Part II of this Article places Iqbal in the larger context of how immigration law and policy was made and applied in the aftermath of September 11, 2001. This Part describes the Federal government’s design for arresting and detaining “special interest” detainees in connection with the events of September 11, 2001, and the related procedural defects and concerns of mistreatment documented by the Inspector General. This Part also summarizes a handful of national security policies enacted after 9/11 that at best, had a disproportionate impact on foreign nationals from countries with Muslim-majority populations and at worst, selectively discriminated and targeted nationalities and religions for extra scrutiny without basic safeguards or due process.

Part III shows how many of the policies described in Part II continue to impact individuals and families nine years later. For example, this Part highlights how the special registration program has caused many Arab and Muslim applicants to be denied an immigration benefit or relief based on noncompliance with a component of the registration program. This Part also describes and critiques how many of the policies that originated on a “national security” premise have been recast and sustained as broad immigration enforcement tools.

Part IV of the Article describes the government’s efforts to mitigate some of the harms emanating from many post 9-11 policies. Specifically, this Part describes the multiple public offices, complaint mechanisms, and initiatives established in the Executive Branch to combat 9/11 discrimination. This Part also examines related legislative and to a smaller scale, judicial efforts to redress the overreach of many 9/11 policies described in Part II.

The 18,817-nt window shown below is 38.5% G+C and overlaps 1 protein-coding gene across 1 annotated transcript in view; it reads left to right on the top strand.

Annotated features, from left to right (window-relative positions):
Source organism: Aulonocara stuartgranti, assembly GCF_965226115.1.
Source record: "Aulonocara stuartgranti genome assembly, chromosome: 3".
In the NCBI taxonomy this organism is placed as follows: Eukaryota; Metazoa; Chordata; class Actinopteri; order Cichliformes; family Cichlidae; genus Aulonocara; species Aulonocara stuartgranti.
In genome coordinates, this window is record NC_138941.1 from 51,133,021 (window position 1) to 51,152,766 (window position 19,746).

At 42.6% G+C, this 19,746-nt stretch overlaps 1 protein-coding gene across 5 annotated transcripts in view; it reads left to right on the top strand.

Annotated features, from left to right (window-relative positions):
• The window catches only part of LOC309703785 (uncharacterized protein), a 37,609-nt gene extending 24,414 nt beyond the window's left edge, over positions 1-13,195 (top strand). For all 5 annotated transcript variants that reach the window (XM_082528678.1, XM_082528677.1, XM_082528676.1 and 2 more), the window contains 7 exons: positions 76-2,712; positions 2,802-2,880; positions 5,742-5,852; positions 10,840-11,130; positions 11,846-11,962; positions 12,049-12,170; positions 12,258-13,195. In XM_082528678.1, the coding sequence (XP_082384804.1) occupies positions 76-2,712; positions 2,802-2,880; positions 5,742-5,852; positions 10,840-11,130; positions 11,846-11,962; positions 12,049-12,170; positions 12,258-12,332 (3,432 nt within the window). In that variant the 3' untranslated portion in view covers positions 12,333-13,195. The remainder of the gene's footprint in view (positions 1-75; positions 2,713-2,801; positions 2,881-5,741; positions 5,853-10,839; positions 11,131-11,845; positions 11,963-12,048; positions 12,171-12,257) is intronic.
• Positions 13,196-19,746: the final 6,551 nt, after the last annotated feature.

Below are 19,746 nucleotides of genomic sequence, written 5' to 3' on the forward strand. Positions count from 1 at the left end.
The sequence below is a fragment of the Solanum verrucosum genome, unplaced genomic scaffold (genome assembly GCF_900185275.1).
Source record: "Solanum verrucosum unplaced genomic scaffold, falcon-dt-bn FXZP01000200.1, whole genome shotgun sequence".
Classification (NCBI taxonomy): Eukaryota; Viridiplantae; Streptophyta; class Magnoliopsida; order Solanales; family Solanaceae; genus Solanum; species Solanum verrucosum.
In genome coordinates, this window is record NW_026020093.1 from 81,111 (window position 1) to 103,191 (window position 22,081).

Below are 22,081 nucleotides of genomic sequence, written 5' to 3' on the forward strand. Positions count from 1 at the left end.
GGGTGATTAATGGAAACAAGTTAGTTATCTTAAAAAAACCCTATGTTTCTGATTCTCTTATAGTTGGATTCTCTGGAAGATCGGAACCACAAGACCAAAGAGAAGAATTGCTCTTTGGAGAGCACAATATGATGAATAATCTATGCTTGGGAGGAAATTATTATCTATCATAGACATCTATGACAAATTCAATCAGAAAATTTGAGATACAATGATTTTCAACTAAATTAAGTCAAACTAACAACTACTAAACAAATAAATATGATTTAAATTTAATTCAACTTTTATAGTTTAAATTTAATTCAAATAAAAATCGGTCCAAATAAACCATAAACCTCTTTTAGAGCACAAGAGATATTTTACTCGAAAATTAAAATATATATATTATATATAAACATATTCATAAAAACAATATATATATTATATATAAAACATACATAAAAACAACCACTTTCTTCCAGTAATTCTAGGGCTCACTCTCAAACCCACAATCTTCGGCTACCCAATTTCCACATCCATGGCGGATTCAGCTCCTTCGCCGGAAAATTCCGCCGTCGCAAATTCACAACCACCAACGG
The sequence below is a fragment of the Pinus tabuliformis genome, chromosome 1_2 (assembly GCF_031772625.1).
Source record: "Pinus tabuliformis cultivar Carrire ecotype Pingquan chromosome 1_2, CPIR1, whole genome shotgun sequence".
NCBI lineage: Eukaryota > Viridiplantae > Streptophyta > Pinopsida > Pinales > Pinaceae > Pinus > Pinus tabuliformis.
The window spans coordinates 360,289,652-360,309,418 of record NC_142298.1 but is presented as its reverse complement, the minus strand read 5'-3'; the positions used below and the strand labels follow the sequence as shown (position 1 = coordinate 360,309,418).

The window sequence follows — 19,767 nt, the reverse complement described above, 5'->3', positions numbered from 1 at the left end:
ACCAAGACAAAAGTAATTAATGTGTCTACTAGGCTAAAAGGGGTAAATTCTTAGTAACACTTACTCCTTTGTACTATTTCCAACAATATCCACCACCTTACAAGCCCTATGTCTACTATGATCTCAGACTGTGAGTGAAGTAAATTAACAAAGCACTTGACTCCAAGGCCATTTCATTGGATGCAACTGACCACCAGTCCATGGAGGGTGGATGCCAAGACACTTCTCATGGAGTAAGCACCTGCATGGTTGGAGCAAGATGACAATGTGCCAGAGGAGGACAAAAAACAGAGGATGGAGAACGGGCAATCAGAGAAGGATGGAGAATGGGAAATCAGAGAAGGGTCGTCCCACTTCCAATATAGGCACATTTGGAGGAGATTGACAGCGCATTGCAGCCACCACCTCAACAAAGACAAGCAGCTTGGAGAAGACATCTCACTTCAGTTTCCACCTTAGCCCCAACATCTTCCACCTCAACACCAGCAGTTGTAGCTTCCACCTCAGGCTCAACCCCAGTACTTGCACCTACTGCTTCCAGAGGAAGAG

In Part V, the Article discusses whether the impact of 9/11 policies resulted in quantifiable improvements to national security to argue that many of these policies were made with minimum accountability on the creators of such policies. This Part argues that many if not most of the policies identified in Part II have not been shown to have advanced national security and instead have resulted in substantial harms to the Arab and Muslim community.

Part VI of the Article describes the plenary power doctrine and the judiciary’s historical deference to discriminatory immigration laws created by the political branches, especially during times of national security. It also describes the high standard imposed by the judiciary for establishing selective prosecution claims. This Part analyzes how these high standards enabled the Executive Branch to institute otherwise discriminatory policies and practices following 9/11. In this way, the Article shows how the pleading standard created by Iqbal bears a sharp resemblance to how the courts have treated selective discrimination claims in immigration matters, especially during times of national security.

Recognizing the forces of the Business As Usual Standard, the Article offers some recommendations to the Executive, Legislative and Judicial branches moving forward.

Suggested Citation

Wadhia, Shoba Sivaprasad, Business as Usual: Immigration and the National Security Exception. Penn State Law Review, Vol. 114, No. 4, p. 1485, 2010, Pennsylvania State University Legal Studies Research Paper No. 28-2010, Available at SSRN:

Shoba Sivaprasad Wadhia (Contact Author)

The Pennsylvania State University (University Park) – Penn State Law ( email )

Lewis Katz Building
University Park, PA 16802
United States